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Letter: Criminalizing mental illness

Decades of failed mental health policies have placed law enforcement on the front line of mental illness crisis response and turned jails and prisons into the new asylums.

Deinstitutionalization, outdated treatment laws demanding a person become violent before intervention, discriminatory federal Medicaid funding practices and the prolonged failure by states to fund their mental health systems drive those in need of care into the criminal justice and corrections systems, rather than into the public health system where they belong.

The “criminalization” of mental illness has wide ranging and devastating consequences. Today:

• In 44 states, a jail or prison holds more mentally ill individuals than the largest remaining state psychiatric hospital.

• Individuals with psychiatric illnesses like schizophrenia and bipolar disorder are 10 times more likely to be in jail or prison than a hospital bed.

While many states attempt to divert people from jail if their crimes are the product of illness, diversion alone cannot address policies making the care of those with mental illness a law enforcement matter rather than a medical one.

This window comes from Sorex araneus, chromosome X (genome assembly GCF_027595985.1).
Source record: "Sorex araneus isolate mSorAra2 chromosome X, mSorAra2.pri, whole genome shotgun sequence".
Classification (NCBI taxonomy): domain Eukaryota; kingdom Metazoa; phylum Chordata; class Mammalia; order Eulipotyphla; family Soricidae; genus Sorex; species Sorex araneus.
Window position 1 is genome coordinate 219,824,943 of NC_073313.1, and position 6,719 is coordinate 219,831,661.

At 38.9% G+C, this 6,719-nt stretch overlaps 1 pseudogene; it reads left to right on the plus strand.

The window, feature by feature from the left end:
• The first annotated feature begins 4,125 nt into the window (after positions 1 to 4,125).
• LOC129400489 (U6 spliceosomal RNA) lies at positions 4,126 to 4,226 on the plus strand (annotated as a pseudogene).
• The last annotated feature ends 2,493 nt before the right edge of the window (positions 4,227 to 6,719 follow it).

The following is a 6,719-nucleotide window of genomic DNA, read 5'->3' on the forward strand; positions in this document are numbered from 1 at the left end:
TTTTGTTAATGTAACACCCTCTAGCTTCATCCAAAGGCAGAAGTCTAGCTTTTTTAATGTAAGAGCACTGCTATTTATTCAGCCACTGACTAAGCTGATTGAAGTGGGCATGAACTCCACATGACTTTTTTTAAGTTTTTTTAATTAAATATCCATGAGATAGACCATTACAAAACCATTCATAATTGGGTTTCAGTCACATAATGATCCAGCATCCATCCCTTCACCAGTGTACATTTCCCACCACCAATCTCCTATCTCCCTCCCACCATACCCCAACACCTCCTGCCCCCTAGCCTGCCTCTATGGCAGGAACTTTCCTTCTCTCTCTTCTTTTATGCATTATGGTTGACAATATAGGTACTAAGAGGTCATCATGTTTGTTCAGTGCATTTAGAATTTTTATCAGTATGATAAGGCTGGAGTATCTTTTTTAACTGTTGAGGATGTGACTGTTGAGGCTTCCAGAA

Criminalizing mental illness worsens the health of hundreds of thousands of people and complicates their recovery by creating additional barriers to housing and employment. It burdens law enforcement and correctional systems. In the process, it costs taxpayers millions of dollars. Nobody benefits — everybody pays.

One would think that society would have learned something by now. Asylums haven’t worked. State run psychiatric facilities haven’t worked. And now, deinstitutionalization hasn’t worked. Community-based mental health services need to be established and fully funded if people with mental illness and/or addictions are to be active participants of their communities. But, as usual, society continues to turn its back on those with mental illness and/or addiction and ignores the fact that these issues are costing taxpayers millions of dollars.

As a peer support specialist, I am constantly reminded  (and saddened) when I hear of families reaching out for help for their loved one and they can’t get (or find) the help they need to overcome their health problems, or to  see them incarcerated with little hope of receiving help, or much worse, see their loved one die of an overdose.

Isn’t it time for society to take action and take the initiative to establish community-based mental health services, complete with funding?

If anyone would like to send their comments, I may be reached at gottahavehope38@gmail.com.

Mark Jacobson

Winona